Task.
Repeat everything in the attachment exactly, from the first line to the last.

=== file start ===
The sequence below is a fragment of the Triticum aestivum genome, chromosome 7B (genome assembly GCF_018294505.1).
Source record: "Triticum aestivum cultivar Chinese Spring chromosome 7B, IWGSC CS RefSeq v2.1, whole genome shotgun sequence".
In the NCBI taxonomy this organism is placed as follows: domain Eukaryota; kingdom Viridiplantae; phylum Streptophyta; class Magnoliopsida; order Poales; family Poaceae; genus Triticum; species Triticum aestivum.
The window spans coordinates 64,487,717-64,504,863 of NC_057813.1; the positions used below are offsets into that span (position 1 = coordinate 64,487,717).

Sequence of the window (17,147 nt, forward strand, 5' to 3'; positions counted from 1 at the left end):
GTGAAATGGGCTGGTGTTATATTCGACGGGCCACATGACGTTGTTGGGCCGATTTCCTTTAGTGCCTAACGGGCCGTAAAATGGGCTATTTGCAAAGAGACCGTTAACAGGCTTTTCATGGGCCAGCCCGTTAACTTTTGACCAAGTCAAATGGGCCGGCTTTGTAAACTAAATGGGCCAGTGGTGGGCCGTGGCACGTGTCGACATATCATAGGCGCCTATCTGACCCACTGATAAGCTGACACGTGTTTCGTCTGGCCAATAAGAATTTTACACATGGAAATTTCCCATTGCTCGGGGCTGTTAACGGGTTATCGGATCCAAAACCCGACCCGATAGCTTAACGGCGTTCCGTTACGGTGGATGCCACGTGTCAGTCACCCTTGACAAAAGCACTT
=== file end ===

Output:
The sequence below is a fragment of the Triticum aestivum genome, chromosome 7B (genome assembly GCF_018294505.1).
Source record: "Triticum aestivum cultivar Chinese Spring chromosome 7B, IWGSC CS RefSeq v2.1, whole genome shotgun sequence".
In the NCBI taxonomy this organism is placed as follows: domain Eukaryota; kingdom Viridiplantae; phylum Streptophyta; class Magnoliopsida; order Poales; family Poaceae; genus Triticum; species Triticum aestivum.
The window spans coordinates 64,487,717-64,504,863 of NC_057813.1; the positions used below are offsets into that span (position 1 = coordinate 64,487,717).

Sequence of the window (17,147 nt, forward strand, 5' to 3'; positions counted from 1 at the left end):
GTGAAATGGGCTGGTGTTATATTCGACGGGCCACATGACGTTGTTGGGCCGATTTCCTTTAGTGCCTAACGGGCCGTAAAATGGGCTATTTGCAAAGAGACCGTTAACAGGCTTTTCATGGGCCAGCCCGTTAACTTTTGACCAAGTCAAATGGGCCGGCTTTGTAAACTAAATGGGCCAGTGGTGGGCCGTGGCACGTGTCGACATATCATAGGCGCCTATCTGACCCACTGATAAGCTGACACGTGTTTCGTCTGGCCAATAAGAATTTTACACATGGAAATTTCCCATTGCTCGGGGCTGTTAACGGGTTATCGGATCCAAAACCCGACCCGATAGCTTAACGGCGTTCCGTTACGGTGGATGCCACGTGTCAGTCACCCTTGACAAAAGCACTT